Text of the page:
Percussion massage guns are gaining popularity among professional and recreational athletes and creeping into rehab clinics. Marketers claim that they improve performance, aid in recovery, promote relaxation, break up scar tissue, speed up healing, and more. However, a literature search reveals only two articles concerning the efficacy or use of these devices. The first is... MORE
Rugby’s effect on spine health
Athletes who play rugby, especially at an elite level, are at greater risk of all types of musculoskeletal injuries(1). These injuries often lead to pain or dysfunction long after the games are over, especially in retired players over 50 years old. Osteoarthritis (OA) is a common complaint, and often the onset of pain from OA begins earlier in this population.
Back pain in former and current rugby players is a frequent ailment. Up to 40% of high school players and 39% of retired professional players report suffering from back pain, often without visible abnormalities on X-ray(2). However, researchers in the UK wondered if a more careful examination of rugby player’s vertebral spines using dual energy X-ray absorptiometry (DXA) might reveal more structural deformities of the vertebrae or their joints than the typical population.
The DXA scan assesses bone health, specifically measuring bone mineral density (BMD). A lower BMD means the athlete is at a higher risk of fracture. The sites of measurement include the lumbar spine and the hip/femoral neck. Previous surveys of BMD in rugby players found a higher BMD than the typical population. However, pathologies such as fracture, OA, and other vertebral abnormalities can falsely increase the BMD reading. The UK researchers also wondered if excluding the vertebrae with these abnormalities would affect the BMD readings in rugby players.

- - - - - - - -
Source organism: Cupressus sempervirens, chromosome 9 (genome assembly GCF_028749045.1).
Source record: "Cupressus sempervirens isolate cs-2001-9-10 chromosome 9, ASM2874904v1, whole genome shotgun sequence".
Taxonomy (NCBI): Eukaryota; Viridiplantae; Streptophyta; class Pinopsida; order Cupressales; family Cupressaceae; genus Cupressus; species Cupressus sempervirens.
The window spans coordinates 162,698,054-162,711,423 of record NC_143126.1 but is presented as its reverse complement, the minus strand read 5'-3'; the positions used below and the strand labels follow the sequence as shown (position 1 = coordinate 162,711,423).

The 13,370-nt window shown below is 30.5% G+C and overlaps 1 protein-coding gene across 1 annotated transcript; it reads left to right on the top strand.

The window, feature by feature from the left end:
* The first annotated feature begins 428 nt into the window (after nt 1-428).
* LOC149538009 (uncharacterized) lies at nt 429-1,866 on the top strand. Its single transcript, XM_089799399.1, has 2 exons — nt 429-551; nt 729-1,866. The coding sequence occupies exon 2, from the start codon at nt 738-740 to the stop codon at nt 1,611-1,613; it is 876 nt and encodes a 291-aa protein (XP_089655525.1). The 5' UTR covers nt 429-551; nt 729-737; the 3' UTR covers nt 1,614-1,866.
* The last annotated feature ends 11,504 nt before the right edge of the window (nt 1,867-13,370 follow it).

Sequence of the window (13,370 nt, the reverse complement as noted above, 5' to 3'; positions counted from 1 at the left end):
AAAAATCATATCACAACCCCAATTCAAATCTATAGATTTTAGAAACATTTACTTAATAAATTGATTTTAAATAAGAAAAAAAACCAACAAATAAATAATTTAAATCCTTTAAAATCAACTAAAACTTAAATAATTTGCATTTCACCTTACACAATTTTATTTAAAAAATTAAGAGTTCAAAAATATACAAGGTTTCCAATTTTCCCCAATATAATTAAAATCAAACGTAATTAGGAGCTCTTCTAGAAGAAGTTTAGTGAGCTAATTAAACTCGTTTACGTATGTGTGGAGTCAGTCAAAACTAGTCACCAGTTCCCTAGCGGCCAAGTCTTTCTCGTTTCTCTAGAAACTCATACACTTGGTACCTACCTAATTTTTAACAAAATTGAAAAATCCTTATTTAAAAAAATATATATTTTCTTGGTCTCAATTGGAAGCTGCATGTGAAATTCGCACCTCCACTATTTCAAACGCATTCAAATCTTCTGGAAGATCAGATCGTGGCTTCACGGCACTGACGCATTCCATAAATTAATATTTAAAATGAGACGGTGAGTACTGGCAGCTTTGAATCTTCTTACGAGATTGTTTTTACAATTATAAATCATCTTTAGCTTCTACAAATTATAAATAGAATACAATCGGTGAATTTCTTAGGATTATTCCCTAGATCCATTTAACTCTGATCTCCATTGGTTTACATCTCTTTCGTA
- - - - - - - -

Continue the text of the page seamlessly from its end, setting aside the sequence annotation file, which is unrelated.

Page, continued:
The researchers enrolled 138 men from the UK Rugby Health Project, including 87 former rugby players and 51 non-rugby but competitive but non-contact athletes in the study. Each subject underwent a DXA scan of their lumbar spine and hip. The scientists calculated measures of BMD (T-scores in those over 50 years old and Z-scores in those younger than 50) in all participants. Then, they excluded those vertebrae with abnormalities (n=122) and recalculated the scores. Seventy-nine of the abnormal vertebrae were present in retired rugby players and 43 in non-rugby athletes. Removing the problematic vertebrae significantly reduced the BMD score in rugby and non-rugby players of all ages. Doing so also revealed two instances of low BMD that would have gone undetected.
The careful examination of vertebral status using DXA scans in rugby players revealed many abnormalities that were so significant that 12 of the scans were not usable for measuring BMD. As suspected, these abnormalities and resultant unusable scans (10 of the 12) were more numerous in the retired rugby players over 50 years old. The presence of these vertebral variances, mostly OA, falsely increases the measures of BMD. Removing them from the calculations results in significantly lower scores, especially in the older population.
Various musculoskeletal injuries cause the high prevalence of back pain among current and retired rugby players. Soft tissue is often cited as the culprit in these instances. However, clinicians must consider the bone health of such athletes, including the early onset of OA in the spine. Additionally, athletes over 50 may have more bone loss than previously thought and osteopenia may be present despite a seemingly normal DXA scan.
- J Clin Densitom. 2021 Jan 28;S1094-6950(21)00009-3
- J Athl Train(2020) 55 (10): 1116–1123.